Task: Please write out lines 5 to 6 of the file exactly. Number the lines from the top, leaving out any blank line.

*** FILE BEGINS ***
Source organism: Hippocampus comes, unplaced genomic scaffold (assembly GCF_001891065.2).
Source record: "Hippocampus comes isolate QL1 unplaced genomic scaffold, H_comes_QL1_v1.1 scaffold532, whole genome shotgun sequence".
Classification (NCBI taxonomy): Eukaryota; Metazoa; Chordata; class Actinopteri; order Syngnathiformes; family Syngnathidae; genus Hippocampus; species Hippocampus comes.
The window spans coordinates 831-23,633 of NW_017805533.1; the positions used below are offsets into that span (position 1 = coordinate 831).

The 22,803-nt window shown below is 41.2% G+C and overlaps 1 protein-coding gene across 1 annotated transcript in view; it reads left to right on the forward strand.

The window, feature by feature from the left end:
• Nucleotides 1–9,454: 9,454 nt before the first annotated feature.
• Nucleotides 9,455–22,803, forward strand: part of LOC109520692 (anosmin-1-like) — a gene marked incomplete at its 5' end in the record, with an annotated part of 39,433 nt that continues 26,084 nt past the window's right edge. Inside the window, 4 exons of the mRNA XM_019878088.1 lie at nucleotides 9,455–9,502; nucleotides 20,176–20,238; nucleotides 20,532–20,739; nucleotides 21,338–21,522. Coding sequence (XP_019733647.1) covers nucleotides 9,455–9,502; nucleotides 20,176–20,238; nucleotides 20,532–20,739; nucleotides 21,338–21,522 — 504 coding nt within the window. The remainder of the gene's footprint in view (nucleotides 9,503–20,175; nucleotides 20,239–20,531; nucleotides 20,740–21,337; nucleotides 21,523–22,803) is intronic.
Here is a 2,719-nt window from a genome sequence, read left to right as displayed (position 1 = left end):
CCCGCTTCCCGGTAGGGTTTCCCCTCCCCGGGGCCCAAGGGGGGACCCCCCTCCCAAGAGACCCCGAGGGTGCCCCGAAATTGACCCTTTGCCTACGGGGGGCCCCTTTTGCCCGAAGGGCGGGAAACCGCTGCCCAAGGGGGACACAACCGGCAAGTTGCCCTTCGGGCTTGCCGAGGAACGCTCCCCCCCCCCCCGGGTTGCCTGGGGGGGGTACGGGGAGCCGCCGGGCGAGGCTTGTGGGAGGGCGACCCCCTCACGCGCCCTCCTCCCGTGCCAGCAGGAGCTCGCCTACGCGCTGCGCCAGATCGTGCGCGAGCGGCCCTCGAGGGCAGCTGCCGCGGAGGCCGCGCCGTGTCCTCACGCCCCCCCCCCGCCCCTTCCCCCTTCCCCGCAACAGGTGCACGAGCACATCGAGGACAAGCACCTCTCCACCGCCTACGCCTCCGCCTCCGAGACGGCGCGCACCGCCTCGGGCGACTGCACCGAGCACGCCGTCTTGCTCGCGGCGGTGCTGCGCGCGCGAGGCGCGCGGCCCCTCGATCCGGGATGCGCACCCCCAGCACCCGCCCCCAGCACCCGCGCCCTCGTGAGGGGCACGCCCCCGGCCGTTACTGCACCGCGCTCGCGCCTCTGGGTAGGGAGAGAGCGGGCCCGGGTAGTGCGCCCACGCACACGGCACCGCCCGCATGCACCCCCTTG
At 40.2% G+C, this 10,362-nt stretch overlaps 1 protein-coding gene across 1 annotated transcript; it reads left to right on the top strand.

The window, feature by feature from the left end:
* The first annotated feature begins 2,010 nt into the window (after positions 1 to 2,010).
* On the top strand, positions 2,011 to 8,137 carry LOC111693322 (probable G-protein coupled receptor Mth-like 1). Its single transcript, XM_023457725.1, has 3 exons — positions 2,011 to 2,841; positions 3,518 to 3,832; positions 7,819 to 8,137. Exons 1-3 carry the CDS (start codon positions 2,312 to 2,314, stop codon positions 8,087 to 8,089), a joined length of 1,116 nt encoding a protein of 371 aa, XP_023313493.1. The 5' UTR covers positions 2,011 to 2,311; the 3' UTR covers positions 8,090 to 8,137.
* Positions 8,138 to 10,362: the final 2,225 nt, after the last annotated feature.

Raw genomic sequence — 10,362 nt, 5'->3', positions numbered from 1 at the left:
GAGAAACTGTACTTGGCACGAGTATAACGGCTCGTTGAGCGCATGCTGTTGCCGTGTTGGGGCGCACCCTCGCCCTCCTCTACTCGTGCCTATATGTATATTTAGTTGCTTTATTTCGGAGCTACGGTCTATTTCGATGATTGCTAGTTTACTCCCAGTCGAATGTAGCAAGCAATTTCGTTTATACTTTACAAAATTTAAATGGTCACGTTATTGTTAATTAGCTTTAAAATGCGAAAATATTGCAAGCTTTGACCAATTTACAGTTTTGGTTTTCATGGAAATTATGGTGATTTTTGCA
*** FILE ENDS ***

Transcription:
The 22,803-nt window shown below is 41.2% G+C and overlaps 1 protein-coding gene across 1 annotated transcript in view; it reads left to right on the forward strand.

The window, feature by feature from the left end: